We live off our natural environment and we take good care of it. Therefore, it is completely natural for us to grow the trees in the most natural and environmentally friendly way possible. Our machinery is equipped with the latest technology, so that we can produce as precisely and efficiently as possible – this is to the benefit of nature.
Our CO2 account
Christmas trees absorb CO2 from the atmosphere, they use it in their life processes whereby it is converted to carbon. 1 hectare of land (10,000 m2) with Christmas trees binds approximately 13 tons of CO2 from the atmosphere. When a tree either rots or gets burnt, it emits the CO2 again. There is no additional CO2, but the tree functions as a kind of storage room, and when the tree is felled, the storage room ceases to exist. However, it’s not such a bad thing to fell the ‘storage room’, because the storage of CO2 that occurs in a Christmas tree plantation is constant. Even though some of the trees are felled, more new trees grow. That is what is so ingenious about forestry.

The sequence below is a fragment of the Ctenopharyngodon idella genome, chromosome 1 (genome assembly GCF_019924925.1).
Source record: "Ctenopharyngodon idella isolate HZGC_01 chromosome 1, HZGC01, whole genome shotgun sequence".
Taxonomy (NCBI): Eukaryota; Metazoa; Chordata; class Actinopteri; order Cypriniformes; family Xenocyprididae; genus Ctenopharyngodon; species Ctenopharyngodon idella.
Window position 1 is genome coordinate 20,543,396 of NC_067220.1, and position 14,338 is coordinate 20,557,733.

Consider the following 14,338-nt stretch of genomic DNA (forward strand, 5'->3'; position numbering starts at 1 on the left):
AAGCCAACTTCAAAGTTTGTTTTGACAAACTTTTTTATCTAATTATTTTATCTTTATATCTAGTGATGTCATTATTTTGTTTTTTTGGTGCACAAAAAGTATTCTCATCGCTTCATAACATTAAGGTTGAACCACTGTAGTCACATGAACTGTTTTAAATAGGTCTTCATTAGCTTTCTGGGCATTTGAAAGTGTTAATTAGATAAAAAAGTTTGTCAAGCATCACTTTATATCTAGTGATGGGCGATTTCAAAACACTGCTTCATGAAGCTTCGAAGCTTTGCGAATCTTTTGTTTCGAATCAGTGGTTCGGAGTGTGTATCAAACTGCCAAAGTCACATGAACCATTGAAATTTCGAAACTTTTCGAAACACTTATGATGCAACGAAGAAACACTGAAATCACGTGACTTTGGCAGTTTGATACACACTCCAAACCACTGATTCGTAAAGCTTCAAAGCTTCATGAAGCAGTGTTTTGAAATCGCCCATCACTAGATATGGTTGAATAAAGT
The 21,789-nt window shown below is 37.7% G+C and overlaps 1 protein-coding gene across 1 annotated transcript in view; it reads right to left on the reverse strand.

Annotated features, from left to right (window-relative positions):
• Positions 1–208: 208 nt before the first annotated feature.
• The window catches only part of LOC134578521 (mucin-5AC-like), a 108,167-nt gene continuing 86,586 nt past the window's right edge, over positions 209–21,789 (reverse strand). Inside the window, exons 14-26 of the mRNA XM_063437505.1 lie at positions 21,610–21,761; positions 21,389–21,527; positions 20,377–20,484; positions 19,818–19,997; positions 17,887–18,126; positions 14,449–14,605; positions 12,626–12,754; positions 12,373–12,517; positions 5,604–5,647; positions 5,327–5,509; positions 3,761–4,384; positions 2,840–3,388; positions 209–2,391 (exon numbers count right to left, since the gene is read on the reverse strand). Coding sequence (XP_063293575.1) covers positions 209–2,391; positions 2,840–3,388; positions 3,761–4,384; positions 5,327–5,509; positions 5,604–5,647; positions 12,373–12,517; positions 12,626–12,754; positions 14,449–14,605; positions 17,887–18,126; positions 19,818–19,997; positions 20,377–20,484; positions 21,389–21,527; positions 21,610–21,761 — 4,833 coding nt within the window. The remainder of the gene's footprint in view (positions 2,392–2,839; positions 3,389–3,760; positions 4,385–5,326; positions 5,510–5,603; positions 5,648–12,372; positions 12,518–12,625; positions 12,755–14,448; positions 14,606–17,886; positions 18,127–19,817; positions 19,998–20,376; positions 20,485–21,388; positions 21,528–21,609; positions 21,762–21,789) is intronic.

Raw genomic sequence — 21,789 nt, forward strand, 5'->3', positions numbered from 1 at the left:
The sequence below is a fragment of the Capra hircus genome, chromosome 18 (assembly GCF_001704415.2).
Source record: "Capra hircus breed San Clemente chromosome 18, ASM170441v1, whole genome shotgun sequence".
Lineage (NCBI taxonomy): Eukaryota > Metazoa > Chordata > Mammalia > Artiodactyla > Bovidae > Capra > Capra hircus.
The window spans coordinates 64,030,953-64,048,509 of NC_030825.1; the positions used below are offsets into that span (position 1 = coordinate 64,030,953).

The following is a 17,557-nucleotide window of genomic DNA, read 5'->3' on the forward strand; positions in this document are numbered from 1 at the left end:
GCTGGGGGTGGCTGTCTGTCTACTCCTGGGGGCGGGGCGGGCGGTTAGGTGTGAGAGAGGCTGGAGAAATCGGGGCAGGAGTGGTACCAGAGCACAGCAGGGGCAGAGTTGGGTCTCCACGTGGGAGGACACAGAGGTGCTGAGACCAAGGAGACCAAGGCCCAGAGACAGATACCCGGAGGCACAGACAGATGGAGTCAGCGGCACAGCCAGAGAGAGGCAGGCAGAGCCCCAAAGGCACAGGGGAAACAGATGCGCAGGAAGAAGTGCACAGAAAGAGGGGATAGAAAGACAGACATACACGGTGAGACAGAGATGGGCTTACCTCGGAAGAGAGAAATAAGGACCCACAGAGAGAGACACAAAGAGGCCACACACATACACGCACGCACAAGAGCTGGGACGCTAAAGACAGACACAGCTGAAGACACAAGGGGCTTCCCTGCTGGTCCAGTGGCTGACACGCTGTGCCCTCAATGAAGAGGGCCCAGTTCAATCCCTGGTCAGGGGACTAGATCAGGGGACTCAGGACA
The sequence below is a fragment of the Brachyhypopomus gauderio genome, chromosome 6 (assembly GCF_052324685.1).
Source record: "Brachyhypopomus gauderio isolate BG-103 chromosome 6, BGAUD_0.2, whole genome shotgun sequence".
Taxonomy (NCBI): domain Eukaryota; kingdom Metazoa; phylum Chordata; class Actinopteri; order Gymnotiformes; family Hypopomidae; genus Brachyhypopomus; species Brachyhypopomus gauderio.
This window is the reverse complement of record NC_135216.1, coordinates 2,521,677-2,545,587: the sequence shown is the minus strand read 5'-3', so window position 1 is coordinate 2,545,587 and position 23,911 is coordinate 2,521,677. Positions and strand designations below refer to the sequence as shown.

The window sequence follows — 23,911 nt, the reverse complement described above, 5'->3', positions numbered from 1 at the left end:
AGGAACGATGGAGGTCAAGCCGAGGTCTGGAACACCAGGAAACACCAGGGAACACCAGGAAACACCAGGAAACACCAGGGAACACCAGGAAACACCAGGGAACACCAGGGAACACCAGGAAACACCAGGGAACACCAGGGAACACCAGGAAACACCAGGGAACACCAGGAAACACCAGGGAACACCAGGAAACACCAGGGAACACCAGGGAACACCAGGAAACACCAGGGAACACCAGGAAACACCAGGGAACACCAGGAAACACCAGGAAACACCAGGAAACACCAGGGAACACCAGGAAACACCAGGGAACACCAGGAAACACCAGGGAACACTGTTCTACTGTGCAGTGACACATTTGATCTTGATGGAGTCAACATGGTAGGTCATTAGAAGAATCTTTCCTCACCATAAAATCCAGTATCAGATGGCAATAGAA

The forest, or the plantation, ensures that the CO2 storage room is rebuilt, and as long as the size of the area remains the same, the storage room will remain unchanged. Therefore, it makes no difference whether you fell a small or a large tree.
In fact, a felled tree can also benefit the overall CO2 account later on.
In the vast majority of cases, the Christmas tree is burned either at a recycling station, from where it goes to the district heating system, or burnt in one’s own wood-burning stove. If you do that, you are saving on the coal, oil and gas that would otherwise have to be burnt. This is another advantage.
The CO2 emitted by the felled tree when it is burnt is already in the CO2 account. Whereas coal, oil and gas creates new CO2, which increases the overall amount of CO2 in the atmosphere.